Why Has Scrabble Changed Its Rules?

  • Share
  • Read Later
Ray Stubblebine, Electronic Arts/ Reuters / Handout

The Scrabble application for the newly released iPad is shown to a customer in New York City

Scrabble players around the world had to double-check their calendars this week after Mattel announced that it was releasing a new version of the game called Scrabble Trickster, which allows players to use proper nouns such as Quzhou (a city in southern China, worth 27 points) and Zuma (the surname of South Africa's President, worth 15 points). "I was sure it was an April Fools' joke," says John Chew, co-president of the North American Scrabble Players Association. "I thought someone was a few days late reading the press release and the joke was on them."

But while the story was no belated April Fools' Day hoax, it needn't strike fear into Scrabble purists' hearts either. Some media reports claimed that the new rules would forever change the face of the game, but Mattel insists that they will only apply to Scrabble Trickster — a spin-off game going on sale in July — and that the classic version will still be available for sale. The new game will initially be available only in the U.K., where Mattel owns the rights to the game. Hasbro, which owns the rights to Scrabble in the U.S., says it has no plans to change any of the game's rules. This will likely be greeted with relief in the U.S., where Scrabble is not just popular as a board game but also as an electronic game on Facebook and mobile phones. (It's the ninth top-grossing app on the iPhone and fifth on the newly introduced iPad.)

Scrabble Trickster will include several deviations from the traditional rules. There will be squares on the board calling on players to draw cards, which may instruct them to forfeit a letter to an opponent or permit them to spell a word backward or use a proper noun. "Celebrity wars of words could now take place on a new battleground," Mattel spokeswoman Sarah Allen wrote in an e-mail. "It's another part of the process of expanding the brand — it's an evolution." In other words, you might be feeling pretty smug about laying down "Jay-Z" (23 points), but if your opponent responds by playing his wife Beyoncé, that would be worth a mighty 64 points, as he'd benefit from the 50-point bonus (commonly known as a Bingo) that's awarded for using all seven letters.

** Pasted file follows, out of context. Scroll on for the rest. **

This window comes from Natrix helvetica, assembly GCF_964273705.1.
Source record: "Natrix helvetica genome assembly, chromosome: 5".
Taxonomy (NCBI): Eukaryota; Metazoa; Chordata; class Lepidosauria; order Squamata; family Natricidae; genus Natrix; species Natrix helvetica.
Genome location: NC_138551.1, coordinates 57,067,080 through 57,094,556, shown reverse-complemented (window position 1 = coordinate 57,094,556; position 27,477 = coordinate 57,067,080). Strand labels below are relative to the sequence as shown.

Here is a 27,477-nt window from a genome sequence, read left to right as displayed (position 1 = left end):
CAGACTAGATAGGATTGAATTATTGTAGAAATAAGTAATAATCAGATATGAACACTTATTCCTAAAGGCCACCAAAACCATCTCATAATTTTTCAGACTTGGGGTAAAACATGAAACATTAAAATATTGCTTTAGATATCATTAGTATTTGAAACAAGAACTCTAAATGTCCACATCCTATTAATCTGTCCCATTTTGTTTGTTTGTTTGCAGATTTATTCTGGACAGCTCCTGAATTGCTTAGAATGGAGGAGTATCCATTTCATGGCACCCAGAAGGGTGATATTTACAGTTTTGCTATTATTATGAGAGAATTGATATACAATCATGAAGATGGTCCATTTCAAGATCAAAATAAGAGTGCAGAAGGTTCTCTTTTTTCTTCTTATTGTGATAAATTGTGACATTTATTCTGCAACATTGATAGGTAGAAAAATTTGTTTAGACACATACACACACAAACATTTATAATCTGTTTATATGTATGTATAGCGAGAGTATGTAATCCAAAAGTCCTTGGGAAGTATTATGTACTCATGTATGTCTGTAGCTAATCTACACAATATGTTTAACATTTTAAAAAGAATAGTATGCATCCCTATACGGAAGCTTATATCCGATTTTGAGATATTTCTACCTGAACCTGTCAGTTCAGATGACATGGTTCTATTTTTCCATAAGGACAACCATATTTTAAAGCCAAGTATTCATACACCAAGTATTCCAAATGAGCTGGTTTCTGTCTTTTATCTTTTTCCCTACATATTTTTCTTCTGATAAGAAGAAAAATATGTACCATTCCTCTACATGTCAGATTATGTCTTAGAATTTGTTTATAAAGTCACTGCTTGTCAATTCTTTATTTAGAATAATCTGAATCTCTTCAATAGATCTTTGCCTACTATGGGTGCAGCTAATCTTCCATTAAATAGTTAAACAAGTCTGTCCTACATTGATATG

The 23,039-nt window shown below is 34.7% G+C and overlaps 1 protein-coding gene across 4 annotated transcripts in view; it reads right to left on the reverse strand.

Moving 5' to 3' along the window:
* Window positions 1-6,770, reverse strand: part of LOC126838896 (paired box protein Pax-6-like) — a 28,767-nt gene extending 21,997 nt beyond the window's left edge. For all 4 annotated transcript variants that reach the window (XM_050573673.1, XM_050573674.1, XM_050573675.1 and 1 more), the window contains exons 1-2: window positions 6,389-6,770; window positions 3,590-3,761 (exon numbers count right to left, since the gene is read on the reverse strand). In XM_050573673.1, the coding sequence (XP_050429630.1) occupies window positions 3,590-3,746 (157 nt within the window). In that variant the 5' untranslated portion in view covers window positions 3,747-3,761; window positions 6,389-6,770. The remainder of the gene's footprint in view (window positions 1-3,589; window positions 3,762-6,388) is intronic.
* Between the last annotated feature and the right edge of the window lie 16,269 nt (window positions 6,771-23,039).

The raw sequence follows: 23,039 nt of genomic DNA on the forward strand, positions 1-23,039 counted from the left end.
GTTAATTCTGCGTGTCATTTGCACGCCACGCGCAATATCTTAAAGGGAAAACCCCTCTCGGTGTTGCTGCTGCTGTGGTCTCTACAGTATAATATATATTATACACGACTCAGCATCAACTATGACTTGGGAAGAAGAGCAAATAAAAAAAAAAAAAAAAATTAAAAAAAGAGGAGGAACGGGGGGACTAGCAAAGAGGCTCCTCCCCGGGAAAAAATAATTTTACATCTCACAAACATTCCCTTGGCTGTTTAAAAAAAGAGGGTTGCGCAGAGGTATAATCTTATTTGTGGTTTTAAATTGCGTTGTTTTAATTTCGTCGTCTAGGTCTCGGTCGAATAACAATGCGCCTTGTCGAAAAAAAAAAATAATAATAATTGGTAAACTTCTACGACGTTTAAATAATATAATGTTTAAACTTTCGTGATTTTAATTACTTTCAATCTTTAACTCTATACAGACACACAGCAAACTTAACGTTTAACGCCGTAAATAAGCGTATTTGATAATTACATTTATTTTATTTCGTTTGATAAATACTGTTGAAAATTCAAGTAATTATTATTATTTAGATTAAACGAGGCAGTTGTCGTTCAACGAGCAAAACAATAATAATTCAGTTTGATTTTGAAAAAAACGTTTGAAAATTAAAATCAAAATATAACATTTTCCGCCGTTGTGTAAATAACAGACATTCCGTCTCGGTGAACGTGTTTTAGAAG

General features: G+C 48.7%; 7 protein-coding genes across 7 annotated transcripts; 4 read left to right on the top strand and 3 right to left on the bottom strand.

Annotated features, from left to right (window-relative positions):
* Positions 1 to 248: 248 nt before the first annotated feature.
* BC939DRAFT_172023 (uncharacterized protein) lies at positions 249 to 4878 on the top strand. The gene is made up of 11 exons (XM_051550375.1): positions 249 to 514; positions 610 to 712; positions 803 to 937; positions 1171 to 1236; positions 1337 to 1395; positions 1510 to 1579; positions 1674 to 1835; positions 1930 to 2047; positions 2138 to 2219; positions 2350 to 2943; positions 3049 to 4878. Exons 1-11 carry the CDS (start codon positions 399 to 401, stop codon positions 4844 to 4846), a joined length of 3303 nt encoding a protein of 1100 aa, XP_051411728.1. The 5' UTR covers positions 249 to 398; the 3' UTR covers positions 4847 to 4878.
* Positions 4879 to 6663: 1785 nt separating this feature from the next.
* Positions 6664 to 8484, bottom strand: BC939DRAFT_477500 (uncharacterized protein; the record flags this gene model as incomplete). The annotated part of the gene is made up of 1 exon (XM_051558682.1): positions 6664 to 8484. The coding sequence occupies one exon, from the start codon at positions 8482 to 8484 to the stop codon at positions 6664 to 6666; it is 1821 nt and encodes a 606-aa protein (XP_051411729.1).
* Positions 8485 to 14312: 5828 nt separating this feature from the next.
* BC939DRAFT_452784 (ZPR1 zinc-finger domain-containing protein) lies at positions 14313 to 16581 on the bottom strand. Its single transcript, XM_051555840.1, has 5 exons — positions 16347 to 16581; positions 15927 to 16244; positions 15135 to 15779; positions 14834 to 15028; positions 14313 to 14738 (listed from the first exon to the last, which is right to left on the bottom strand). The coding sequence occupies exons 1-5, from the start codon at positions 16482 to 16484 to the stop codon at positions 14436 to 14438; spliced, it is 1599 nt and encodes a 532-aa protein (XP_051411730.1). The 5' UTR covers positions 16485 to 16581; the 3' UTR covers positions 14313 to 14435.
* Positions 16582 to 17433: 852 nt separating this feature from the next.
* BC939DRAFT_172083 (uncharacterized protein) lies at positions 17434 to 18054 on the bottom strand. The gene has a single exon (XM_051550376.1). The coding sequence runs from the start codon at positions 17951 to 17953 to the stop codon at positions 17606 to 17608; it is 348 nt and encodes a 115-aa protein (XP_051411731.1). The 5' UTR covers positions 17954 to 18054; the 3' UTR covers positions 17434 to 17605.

Even though the original version of the game won't be touched, some serious Scrabblers are up in arms about the relaxed regulations in the spin-off game. "They're dumbing down a classic," Keith Churcher, chairman of a Scrabble club in the British city of Reading, told the Daily Mail newspaper. "Players like myself have spent decades memorizing words in the dictionary." On Twitter, a fan lamented, "Proper nouns allowed in new version of Scrabble?! Unbelievable ..."

But Mattel says the rule changes — the first in the game's 62-year history — will make the game more accessible to younger players. "We wanted to attract a slightly different audience, the people that perhaps get a bit put off by the rules," says Philip Nelkon, Mattel's promotions manager. Chew, who contends that the announcement of the new version brought extra attention to the game, says the initial shock of the rule change has since worn off. "I've had [Scrabble] tournament directors calling me to say they haven't ever had so much interest," Chew says. "There's an understanding now that the publicity is good."

So how many points can players rack up by using proper nouns? Here are a few heavyweight combos you might be able to put together under the new rules:

• Barack (14 points)
• Kyrgyz (26 points)
• Jacko (18 points)
• Shakira (64 points if you include the 50-point bonus for using all seven letters)
• Venezia (69 points, with the 50-point bonus)